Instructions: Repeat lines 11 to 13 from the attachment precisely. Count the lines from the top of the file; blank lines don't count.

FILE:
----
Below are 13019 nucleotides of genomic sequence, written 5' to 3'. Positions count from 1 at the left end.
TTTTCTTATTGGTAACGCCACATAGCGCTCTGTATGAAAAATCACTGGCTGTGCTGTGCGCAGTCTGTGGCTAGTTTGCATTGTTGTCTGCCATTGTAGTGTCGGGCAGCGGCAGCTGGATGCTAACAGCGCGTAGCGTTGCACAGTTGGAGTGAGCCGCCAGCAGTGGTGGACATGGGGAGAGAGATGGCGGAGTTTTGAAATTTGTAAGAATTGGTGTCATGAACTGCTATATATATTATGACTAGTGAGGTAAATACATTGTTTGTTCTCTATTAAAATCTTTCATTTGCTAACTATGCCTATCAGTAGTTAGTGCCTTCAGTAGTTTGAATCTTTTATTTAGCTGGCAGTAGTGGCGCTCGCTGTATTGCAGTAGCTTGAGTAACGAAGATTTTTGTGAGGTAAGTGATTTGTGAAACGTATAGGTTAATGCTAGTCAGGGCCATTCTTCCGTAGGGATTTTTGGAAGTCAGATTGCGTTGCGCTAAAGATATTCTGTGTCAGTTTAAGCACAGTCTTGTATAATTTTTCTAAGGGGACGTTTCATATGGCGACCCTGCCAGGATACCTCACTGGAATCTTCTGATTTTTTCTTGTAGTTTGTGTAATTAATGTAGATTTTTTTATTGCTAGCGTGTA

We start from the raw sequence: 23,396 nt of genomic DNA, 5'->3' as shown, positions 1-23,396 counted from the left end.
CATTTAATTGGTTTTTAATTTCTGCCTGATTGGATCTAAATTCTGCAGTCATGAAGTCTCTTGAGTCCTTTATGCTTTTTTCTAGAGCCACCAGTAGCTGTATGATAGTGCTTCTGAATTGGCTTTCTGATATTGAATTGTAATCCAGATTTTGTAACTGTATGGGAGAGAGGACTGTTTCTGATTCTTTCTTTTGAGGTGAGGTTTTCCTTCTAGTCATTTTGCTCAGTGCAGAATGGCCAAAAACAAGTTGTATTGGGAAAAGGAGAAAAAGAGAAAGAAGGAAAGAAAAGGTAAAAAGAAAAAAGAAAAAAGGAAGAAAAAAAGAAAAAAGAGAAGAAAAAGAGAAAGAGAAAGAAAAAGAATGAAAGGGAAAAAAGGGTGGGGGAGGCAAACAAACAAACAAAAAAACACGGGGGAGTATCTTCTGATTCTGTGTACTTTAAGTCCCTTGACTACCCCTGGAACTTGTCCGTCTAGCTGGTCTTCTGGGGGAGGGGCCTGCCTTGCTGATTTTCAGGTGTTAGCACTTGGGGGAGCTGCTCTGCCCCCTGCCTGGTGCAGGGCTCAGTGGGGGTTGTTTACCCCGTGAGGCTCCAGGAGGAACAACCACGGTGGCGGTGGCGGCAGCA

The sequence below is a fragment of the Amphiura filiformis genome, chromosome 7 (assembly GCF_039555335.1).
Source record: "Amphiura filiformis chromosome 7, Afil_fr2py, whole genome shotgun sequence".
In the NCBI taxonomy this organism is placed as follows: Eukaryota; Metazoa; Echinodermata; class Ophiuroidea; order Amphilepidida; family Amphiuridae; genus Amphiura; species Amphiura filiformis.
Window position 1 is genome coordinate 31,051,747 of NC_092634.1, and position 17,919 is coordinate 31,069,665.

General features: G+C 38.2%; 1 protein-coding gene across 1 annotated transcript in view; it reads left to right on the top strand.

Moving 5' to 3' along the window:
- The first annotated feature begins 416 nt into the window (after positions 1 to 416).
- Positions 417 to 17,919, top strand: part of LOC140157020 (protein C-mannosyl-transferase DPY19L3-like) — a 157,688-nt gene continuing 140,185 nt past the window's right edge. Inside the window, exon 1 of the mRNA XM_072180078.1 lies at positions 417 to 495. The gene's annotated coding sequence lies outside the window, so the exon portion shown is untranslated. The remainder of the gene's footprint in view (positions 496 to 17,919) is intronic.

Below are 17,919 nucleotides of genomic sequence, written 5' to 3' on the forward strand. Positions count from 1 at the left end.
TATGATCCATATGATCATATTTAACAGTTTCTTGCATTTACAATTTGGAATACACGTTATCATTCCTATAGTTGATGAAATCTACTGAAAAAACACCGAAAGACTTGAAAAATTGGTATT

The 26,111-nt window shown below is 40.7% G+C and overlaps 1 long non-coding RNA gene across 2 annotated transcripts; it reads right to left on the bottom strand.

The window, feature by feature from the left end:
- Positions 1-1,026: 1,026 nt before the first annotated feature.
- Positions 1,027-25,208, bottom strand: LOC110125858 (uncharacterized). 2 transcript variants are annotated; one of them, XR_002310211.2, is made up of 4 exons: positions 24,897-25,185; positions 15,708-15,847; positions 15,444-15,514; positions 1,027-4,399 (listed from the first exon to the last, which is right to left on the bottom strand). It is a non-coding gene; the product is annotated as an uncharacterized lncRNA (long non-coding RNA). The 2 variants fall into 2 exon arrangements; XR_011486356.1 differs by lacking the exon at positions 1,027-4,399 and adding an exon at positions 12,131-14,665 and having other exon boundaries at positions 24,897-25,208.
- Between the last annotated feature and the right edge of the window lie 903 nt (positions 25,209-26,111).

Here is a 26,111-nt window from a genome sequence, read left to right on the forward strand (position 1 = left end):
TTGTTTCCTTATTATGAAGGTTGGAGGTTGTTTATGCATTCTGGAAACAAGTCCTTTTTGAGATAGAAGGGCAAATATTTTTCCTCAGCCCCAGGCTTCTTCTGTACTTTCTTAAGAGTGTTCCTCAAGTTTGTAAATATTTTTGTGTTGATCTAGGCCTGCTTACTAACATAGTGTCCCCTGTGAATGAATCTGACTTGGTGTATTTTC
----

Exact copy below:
- The first annotated feature begins 416 nt into the window (after positions 1 to 416).
- Positions 417 to 17,919, top strand: part of LOC140157020 (protein C-mannosyl-transferase DPY19L3-like) — a 157,688-nt gene continuing 140,185 nt past the window's right edge. Inside the window, exon 1 of the mRNA XM_072180078.1 lies at positions 417 to 495. The gene's annotated coding sequence lies outside the window, so the exon portion shown is untranslated. The remainder of the gene's footprint in view (positions 496 to 17,919) is intronic.

Below are 17,919 nucleotides of genomic sequence, written 5' to 3' on the forward strand. Positions count from 1 at the left end.